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Forget for a minute the jobs lost, the health clinics closed, the sheriff's deputies sidelined.

The other problem with the buckling of county government is that it cripples our best hope of thinking bigger.

The closest thing we have to a big-picture, grand-plan, regional government is run out of the Rath Building. Now it's getting pulled apart, at least for a while.

We've already divided and conquered ourselves. We're the land of compartments, the sultans of separation, the swamis of small-think.

The last thing we need is deeper cubbyholes and higher backyard fences.

We have a glut of local governments around here. We need fewer of them, not more.

Instead, we have towns talking about taking over county parks and forming police forces. I've heard whispers about taking down the County Legislature for a board of town supervisors.

It would be more dead ends for a community already headed the wrong way.

We have 44 separate towns, villages and cities, 28 school districts and five town-based economic-development agencies battling over local businesses.

"The more local government you have," said Bruce Katz of the Brookings Institution, "the less competitive you are."

It means we don't act as one, think as one, fight as one. It means lots of trees, with nobody seeing the forest. County government is the bigger-picture umbrella, the wide shelter against the rain of compartmentalization.

The county is on its knees, but not down for the count. A likely transfusion of property tax dollars next year will round a right-sized survivor into fighting shape -- and revive hopes for a city-county merger and the regionalism we need.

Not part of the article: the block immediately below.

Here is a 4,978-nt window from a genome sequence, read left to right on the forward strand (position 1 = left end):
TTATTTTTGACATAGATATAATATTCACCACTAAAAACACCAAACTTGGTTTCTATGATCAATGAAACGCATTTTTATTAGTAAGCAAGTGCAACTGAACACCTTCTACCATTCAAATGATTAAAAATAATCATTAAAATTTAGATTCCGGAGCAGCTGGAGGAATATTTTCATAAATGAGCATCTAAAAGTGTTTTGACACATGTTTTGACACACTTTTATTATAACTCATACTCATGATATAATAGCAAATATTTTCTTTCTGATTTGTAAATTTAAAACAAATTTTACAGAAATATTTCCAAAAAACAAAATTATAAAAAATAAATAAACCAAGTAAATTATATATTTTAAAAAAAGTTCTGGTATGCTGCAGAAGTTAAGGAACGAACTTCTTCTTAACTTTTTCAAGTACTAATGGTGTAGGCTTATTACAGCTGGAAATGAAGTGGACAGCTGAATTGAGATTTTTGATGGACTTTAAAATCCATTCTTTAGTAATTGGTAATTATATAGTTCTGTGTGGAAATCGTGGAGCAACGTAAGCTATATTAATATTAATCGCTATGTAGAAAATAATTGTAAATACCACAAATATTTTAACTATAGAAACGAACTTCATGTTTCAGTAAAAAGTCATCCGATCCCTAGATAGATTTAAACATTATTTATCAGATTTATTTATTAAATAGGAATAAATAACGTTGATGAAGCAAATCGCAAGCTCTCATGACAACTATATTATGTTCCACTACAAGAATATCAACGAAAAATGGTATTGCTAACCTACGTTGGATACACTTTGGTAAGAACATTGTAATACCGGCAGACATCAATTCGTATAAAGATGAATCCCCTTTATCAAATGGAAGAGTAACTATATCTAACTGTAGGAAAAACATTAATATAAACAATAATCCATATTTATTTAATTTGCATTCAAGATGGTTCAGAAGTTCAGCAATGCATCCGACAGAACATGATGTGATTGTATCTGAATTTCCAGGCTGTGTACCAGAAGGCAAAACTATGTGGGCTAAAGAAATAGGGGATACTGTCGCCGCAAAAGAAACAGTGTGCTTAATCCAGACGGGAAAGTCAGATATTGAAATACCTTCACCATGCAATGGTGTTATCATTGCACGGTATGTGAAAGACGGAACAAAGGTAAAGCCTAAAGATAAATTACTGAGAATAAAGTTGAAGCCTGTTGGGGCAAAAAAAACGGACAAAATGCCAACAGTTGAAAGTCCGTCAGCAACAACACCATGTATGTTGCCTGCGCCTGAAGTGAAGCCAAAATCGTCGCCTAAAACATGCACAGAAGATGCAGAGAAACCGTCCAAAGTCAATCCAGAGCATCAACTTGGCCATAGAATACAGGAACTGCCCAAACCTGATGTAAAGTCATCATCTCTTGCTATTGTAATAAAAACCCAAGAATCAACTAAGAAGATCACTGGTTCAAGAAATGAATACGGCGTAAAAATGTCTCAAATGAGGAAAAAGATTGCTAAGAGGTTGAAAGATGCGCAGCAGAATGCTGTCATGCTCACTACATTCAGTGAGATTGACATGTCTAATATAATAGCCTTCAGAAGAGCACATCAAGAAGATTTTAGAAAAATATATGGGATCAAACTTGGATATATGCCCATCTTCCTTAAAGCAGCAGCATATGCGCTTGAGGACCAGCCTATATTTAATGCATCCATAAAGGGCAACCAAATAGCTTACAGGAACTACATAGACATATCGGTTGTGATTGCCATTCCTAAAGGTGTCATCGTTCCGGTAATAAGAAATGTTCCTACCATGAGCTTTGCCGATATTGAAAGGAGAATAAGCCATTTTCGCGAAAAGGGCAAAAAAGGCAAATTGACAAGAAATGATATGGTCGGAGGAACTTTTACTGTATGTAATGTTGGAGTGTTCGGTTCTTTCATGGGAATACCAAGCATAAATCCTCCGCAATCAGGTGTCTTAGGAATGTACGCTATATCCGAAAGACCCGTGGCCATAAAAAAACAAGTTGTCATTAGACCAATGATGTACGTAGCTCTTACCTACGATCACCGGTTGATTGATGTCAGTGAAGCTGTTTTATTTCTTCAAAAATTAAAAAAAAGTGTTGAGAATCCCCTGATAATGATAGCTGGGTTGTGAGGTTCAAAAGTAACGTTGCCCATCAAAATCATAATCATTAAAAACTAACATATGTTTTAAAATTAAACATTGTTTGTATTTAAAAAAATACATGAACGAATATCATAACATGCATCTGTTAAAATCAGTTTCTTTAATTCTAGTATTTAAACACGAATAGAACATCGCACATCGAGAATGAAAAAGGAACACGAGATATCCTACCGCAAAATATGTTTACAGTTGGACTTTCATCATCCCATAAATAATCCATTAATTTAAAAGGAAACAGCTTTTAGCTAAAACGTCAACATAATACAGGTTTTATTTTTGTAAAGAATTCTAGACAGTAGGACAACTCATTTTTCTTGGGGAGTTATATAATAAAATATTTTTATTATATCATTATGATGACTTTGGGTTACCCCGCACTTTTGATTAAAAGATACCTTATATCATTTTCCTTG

By regionalism I don't mean County Executive Joel Giambra's single slice of consolidation, but the whole pie:

Ignoring a checkerboard of civic borders to fight as one region in the global battle for new business -- instead of fighting among ourselves.

Slowing suburban sprawl and the higher taxes that come with its new roads, sewers, schools and fire stations.

Turning development into the city, the hub of our wheel and the place where most folks need work. A sick city is a ball and chain on every suburban village and town.

Merging and consolidating whatever makes sense and saves money.

I'm not making this up. Smarter folks than me -- David Rusk, Myron Orfield, Neal Peirce -- have said it for years.

Cities such as Charlotte, Louisville and Indianapolis -- municipal governments with big borders -- already know it. They think and act as one, avoiding intramural warfare and city vs. suburbs battles.

Erasing borders isn't easy in New York. But we can at least act like they're not there. Piecemealing parts of county government -- our main regional voice -- to towns and villages is the wrong way to go.

We're one region. Whether you live in Orchard Park or Elma, Buffalo or Blasdell, Cheektowaga or Colden, you're part of it. We have the same area code, root for the Bills and Sabres, live within an hour's drive of the city and say we're from Buffalo when we leave town. We cross city, town and village borders every day to work and play.

The more we think like the one region we are, the better off we'll be.

The closest thing we have to regional government is staggering -- at least for the moment -- under the weight of financial blunders and excess Medicaid costs. That doesn't mean that we don't need it, or that towns and villages can do it better.

The last thing we need is higher backyard fences. If they get much higher, nobody will see the bigger picture.


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